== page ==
Prior to becoming a parent, I drake a lot of green and black tea, thinking that these were healthier options but once I had a kid, these just weren’t enough. So while I was still suffering from sleep deprivation, I increased my caffeine intake. That worked out for a while, but as a highly sensitive person who has a history of burnout, it didn’t work for long. I started to have heart palpitations with a significant increase in my anxiety levels. My inflammation was also on the rise. I felt puffy and when I wasn’t anxious, I was depressed, and often angry. Sleep was getting more challenging, and I also had tension in my neck and shoulders that wasn’t there before. For lack of a better description, everything felt like a fucking emergency. I’m already an intense person; coffee was putting me right over the edge.
So I did for myself what I teach my clients. I observed myself and looked for the obvious. So before I ran to the medical doctor for an EKG, I thought, “Fuck. It’s time to tell caffeine goodbye.”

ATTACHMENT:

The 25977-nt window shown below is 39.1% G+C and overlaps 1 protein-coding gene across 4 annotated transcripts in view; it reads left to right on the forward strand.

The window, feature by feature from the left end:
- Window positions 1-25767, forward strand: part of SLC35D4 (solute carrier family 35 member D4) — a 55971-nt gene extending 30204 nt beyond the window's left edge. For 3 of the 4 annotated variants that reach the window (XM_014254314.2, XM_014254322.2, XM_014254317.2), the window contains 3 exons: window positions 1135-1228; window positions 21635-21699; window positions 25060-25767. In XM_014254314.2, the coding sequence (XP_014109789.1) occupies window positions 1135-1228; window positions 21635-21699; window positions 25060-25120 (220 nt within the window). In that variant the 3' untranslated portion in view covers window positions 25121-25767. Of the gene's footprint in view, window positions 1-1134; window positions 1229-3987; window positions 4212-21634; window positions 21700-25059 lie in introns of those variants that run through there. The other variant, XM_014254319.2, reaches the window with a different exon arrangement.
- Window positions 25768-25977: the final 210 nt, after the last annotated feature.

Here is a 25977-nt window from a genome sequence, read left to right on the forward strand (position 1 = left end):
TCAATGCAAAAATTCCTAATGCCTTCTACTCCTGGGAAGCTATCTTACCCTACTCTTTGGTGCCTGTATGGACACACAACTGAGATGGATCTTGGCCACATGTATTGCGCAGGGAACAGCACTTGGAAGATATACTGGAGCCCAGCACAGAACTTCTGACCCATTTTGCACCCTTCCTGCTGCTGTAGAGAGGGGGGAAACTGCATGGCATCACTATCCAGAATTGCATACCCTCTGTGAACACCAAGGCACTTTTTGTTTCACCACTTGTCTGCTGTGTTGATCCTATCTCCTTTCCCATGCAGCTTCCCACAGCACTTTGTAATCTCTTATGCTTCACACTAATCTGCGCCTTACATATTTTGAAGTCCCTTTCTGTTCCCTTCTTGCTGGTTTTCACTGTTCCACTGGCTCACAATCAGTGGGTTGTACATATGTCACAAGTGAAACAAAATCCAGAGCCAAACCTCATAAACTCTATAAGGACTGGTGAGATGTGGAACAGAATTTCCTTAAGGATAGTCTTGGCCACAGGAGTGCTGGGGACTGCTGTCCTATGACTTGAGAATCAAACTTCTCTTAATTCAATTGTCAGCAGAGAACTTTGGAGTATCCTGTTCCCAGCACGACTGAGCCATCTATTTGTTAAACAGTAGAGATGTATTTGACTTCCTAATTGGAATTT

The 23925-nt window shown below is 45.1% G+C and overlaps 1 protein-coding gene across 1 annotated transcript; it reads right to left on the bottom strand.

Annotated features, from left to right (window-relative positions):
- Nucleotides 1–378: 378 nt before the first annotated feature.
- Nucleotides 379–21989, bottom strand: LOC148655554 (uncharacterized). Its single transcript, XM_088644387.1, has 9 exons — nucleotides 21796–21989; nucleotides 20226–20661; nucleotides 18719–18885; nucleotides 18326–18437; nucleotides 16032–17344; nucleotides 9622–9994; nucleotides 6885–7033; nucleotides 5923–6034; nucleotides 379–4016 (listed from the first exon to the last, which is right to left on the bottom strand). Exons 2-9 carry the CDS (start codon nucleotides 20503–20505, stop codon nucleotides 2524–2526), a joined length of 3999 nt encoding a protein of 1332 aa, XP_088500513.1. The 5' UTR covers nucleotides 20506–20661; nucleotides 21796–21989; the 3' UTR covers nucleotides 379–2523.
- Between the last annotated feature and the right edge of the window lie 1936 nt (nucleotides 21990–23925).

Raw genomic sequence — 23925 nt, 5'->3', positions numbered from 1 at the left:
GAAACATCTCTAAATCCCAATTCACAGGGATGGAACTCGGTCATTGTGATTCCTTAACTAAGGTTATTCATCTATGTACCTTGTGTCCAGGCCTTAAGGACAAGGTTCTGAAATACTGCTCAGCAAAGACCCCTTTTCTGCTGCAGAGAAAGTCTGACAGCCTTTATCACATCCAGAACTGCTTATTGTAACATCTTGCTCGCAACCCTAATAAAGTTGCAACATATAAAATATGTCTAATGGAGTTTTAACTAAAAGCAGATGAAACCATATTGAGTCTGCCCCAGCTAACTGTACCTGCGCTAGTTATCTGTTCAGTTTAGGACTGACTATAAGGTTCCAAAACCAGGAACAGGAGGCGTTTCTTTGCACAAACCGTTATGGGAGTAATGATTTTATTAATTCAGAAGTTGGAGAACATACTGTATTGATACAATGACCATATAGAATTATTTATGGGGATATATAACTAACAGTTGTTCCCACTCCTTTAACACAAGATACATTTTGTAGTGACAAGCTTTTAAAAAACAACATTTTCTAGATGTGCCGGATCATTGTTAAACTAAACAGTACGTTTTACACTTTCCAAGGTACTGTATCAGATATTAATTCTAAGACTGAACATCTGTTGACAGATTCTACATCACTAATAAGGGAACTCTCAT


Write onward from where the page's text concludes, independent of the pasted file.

And I didn’t do it alone. I had lots of help, which is what I want to share with you today. This process of giving up coffee may be easier than you think!
#1 Acknowledge that all change starts with a decision.
Most people suck at making decisions, especially where drugs are involved. Caffeine, while it is a naturally-occurring substance in coffee, is a drug. It specifically blocks adenosine receptors in your brain which are responsible for making you feel fatigue. Coffee is an enabler. It allows your body to keep pushing through when it wants you to stop. So in essence, you have to make a decision to stop making your fatigue go away. Easier said than done, right? Keep reading…